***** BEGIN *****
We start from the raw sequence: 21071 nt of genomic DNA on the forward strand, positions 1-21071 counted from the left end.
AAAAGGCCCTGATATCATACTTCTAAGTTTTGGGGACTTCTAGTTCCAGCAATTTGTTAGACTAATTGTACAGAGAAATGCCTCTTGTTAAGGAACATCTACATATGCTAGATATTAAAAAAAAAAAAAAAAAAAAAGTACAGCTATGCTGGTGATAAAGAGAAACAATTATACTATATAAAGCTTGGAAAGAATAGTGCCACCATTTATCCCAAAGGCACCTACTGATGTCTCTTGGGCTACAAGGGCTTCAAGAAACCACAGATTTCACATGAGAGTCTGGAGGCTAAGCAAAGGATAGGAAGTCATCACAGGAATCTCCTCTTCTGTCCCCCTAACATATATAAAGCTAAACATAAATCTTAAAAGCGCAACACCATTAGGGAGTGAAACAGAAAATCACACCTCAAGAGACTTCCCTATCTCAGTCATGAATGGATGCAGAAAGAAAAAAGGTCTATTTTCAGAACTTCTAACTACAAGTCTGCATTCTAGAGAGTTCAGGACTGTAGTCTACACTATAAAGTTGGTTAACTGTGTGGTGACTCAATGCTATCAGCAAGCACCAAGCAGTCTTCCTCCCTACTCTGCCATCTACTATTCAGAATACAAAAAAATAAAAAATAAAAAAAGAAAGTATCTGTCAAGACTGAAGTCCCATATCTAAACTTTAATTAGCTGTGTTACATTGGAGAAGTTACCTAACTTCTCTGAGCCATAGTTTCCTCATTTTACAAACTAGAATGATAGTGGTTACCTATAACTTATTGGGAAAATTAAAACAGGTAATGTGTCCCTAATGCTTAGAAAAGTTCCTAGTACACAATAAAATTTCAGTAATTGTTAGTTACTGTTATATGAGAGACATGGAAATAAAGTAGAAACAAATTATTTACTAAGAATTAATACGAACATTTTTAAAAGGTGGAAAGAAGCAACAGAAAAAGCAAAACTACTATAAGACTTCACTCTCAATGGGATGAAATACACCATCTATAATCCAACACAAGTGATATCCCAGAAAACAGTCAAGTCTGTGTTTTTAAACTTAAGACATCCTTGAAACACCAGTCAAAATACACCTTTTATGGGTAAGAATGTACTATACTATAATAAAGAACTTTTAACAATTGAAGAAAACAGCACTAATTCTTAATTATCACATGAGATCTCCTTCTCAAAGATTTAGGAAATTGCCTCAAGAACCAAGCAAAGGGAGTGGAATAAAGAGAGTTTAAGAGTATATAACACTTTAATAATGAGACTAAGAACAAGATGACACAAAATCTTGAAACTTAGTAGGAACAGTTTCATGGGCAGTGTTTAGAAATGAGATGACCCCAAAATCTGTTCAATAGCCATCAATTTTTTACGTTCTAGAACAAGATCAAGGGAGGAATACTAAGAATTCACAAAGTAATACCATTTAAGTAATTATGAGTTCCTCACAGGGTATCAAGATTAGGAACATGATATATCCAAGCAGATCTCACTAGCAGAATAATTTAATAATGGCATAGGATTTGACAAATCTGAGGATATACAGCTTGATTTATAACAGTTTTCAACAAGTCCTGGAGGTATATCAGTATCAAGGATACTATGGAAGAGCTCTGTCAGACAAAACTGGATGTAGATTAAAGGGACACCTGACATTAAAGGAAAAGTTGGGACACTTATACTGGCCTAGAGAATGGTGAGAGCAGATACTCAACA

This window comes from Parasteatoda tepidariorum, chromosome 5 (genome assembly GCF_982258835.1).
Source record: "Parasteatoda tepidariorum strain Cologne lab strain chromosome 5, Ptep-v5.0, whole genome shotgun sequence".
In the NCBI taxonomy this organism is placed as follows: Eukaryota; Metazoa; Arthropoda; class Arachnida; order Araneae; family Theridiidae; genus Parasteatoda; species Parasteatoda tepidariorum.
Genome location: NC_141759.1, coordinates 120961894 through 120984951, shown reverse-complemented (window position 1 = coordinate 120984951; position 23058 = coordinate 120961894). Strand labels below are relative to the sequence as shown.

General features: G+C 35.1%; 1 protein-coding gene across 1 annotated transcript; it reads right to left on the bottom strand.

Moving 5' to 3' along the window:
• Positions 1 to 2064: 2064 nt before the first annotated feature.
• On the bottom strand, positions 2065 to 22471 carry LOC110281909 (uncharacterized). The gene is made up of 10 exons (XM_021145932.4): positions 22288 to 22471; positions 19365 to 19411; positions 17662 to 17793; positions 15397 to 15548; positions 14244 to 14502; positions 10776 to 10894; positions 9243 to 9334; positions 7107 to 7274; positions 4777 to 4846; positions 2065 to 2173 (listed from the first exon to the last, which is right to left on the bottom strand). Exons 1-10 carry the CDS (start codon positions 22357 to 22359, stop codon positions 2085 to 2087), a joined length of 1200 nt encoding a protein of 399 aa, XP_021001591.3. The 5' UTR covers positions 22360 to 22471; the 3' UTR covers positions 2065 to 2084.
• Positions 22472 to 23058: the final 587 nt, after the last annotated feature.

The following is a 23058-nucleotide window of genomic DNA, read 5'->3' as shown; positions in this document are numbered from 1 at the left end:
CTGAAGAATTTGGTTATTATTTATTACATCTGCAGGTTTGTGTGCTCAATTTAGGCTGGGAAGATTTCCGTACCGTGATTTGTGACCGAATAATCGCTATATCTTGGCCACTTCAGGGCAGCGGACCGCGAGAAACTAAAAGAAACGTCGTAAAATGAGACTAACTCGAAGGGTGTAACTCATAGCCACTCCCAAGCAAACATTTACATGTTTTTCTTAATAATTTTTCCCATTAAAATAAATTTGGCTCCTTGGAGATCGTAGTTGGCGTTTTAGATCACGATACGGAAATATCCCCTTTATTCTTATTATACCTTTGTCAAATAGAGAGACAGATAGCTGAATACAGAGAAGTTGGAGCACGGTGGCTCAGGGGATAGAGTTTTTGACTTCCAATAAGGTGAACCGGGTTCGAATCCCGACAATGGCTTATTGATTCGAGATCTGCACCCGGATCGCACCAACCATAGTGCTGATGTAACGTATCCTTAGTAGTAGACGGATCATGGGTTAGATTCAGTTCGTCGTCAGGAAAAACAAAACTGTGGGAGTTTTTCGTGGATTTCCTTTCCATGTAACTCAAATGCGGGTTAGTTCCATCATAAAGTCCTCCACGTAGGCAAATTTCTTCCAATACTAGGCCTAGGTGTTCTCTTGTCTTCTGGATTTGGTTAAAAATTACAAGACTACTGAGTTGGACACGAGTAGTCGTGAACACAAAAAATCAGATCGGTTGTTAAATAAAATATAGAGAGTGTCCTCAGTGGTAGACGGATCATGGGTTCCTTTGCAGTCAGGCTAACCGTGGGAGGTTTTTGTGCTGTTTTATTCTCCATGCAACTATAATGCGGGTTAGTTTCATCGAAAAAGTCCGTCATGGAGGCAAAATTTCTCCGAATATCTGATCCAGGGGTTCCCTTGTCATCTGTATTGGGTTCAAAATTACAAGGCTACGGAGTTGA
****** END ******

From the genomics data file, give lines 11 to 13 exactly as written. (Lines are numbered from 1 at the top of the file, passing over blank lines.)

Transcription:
• Positions 22472 to 23058: the final 587 nt, after the last annotated feature.

The following is a 23058-nucleotide window of genomic DNA, read 5'->3' as shown; positions in this document are numbered from 1 at the left end:
CTGAAGAATTTGGTTATTATTTATTACATCTGCAGGTTTGTGTGCTCAATTTAGGCTGGGAAGATTTCCGTACCGTGATTTGTGACCGAATAATCGCTATATCTTGGCCACTTCAGGGCAGCGGACCGCGAGAAACTAAAAGAAACGTCGTAAAATGAGACTAACTCGAAGGGTGTAACTCATAGCCACTCCCAAGCAAACATTTACATGTTTTTCTTAATAATTTTTCCCATTAAAATAAATTTGGCTCCTTGGAGATCGTAGTTGGCGTTTTAGATCACGATACGGAAATATCCCCTTTATTCTTATTATACCTTTGTCAAATAGAGAGACAGATAGCTGAATACAGAGAAGTTGGAGCACGGTGGCTCAGGGGATAGAGTTTTTGACTTCCAATAAGGTGAACCGGGTTCGAATCCCGACAATGGCTTATTGATTCGAGATCTGCACCCGGATCGCACCAACCATAGTGCTGATGTAACGTATCCTTAGTAGTAGACGGATCATGGGTTAGATTCAGTTCGTCGTCAGGAAAAACAAAACTGTGGGAGTTTTTCGTGGATTTCCTTTCCATGTAACTCAAATGCGGGTTAGTTCCATCATAAAGTCCTCCACGTAGGCAAATTTCTTCCAATACTAGGCCTAGGTGTTCTCTTGTCTTCTGGATTTGGTTAAAAATTACAAGACTACTGAGTTGGACACGAGTAGTCGTGAACACAAAAAATCAGATCGGTTGTTAAATAAAATATAGAGAGTGTCCTCAGTGGTAGACGGATCATGGGTTCCTTTGCAGTCAGGCTAACCGTGGGAGGTTTTTGTGCTGTTTTATTCTCCATGCAACTATAATGCGGGTTAGTTTCATCGAAAAAGTCCGTCATGGAGGCAAAATTTCTCCGAATATCTGATCCAGGGGTTCCCTTGTCATCTGTATTGGGTTCAAAATTACAAGGCTACGGAGTTGA